Evidences published in the last years strongly suggest the existence of different types of stem/progenitor cells localized at the level of the vessel wall, collectively identified as vascular wall-resident stem cells (VW-SCs) (1). Particularly, the current studies suggest the existence of four different types of stem/progenitor cells, with different proliferative and differentiative capacities, resident at the level of the adventitia of the vascular wall layer: EPCs, mesenchymal stem cells, smooth muscle progenitor cells and pericytes (1). EPCs have been identified at the level of vessels of large and intermediate size, localized in the luminal endothelium and in the inner lining of adventitia (2). These authors also showed that human umbilical vein endothelial cells (HUVEC) and human aortic endothelial cells (HAECs), although considered to be differentiated endothelial cells, are capable of at least 40 population doublings in vitro and are in fact composed by a mixture of EPCs with low and high proliferative potential (2). Other studies have identified in human arteries a distinct zone of the vascular wall, localized between smooth muscle and adventitial layer, containing predominantly CD34+, CD31, Tie2+ and VEGFR2+ cells, largely CD45: these cells are able to migrate and to form new vessels (3). A vascular progenitor cell was identified also in the walls of coronary arteries: these cells were identified as c-kit+/VEGF-R2+ cells and are capable of self-renewing and differentiation into endothelial cells, smooth muscle cells and partly into cardiomyocytes (4). In a dog stenotic artery model, these cells were shown to be capable in vivo of coronary artery regeneration (4). These findings were confirmed through studies carried out in normal mice, providing evidence about the existence of a side population of CD31+CD45 endothelial cells present in the inner surface of blood vessels and able to induce in vivo the reconstitution of durable, functioning blood vessels in ischemic milieu (5,6).

A large number of studies carried out in these last years was focused to identify and to characterize cells endowed with a potential endothelial progenitor cell activity present at the level of hematopoietic tissues or circulating in the blood. In this research area an initial seminal paper by Asahara and coworkers introduced the first scientific demonstration on the presence of an endothelial progenitor cell present in circulation and capable of de novo blood vessel formation (7). Since this initial observation, there were many studies in this field that have originated a great debate concerning the definition and characterization of what can be considered as real EPCs. The complexity of the field was also driven by the consistent heterogeneity of the methodology used to characterize these cells and to try to obtain their purification (8,9).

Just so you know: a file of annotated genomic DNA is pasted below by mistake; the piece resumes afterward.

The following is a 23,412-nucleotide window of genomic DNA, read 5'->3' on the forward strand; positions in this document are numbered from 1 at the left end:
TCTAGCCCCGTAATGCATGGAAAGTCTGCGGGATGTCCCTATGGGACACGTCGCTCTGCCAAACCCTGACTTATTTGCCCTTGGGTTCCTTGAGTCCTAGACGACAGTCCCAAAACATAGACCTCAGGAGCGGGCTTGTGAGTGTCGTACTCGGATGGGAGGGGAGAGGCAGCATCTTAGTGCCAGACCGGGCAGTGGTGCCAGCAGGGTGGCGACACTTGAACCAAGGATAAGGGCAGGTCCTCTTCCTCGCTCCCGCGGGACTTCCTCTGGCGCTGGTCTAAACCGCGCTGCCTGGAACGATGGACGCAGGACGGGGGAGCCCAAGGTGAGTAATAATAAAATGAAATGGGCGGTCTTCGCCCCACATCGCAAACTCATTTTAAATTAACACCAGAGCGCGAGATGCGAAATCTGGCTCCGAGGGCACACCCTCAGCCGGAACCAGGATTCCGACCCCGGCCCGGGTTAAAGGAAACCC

Basically, these studies led to the identification of two types of EPCs: (I) proangiogenic hematopoietic cells, corresponding to cells of hematopoietic origin that promote angiogenesis via paracrine effects; (II) endothelial colony forming cells (ECFCs) that are able to generate a progeny of phenotypically and functionally competent endothelial cells able to form vessels in vivo (Table 1). Basically, two types of proangiogenic hematopoietic cells have been identified, one with a more mature phenotype and corresponding to mature Tie2+ monocytic cells and an immature progenitor cell population, corresponding to proangiogenic hematopoietic progenitor cells or CFU-Hill (17). The studies carried out in these last years on proangiogenic hematopoietic cells have led to the conclusion that these cells derive from the differentiation of a subset of hematopoietic progenitor cells, characterized by positivity for CD34, CD133 and VEGF-R2, mobilized from bone marrow by angiogenic growth factors and contributing in vivo to an angiogenetic response only through an indirect effect based on paracrine mechanisms (18-21).

Table 1
Table 1 Main features of the two principal endothelial progenitor cells and their abnormalities in myeloproliferative disorders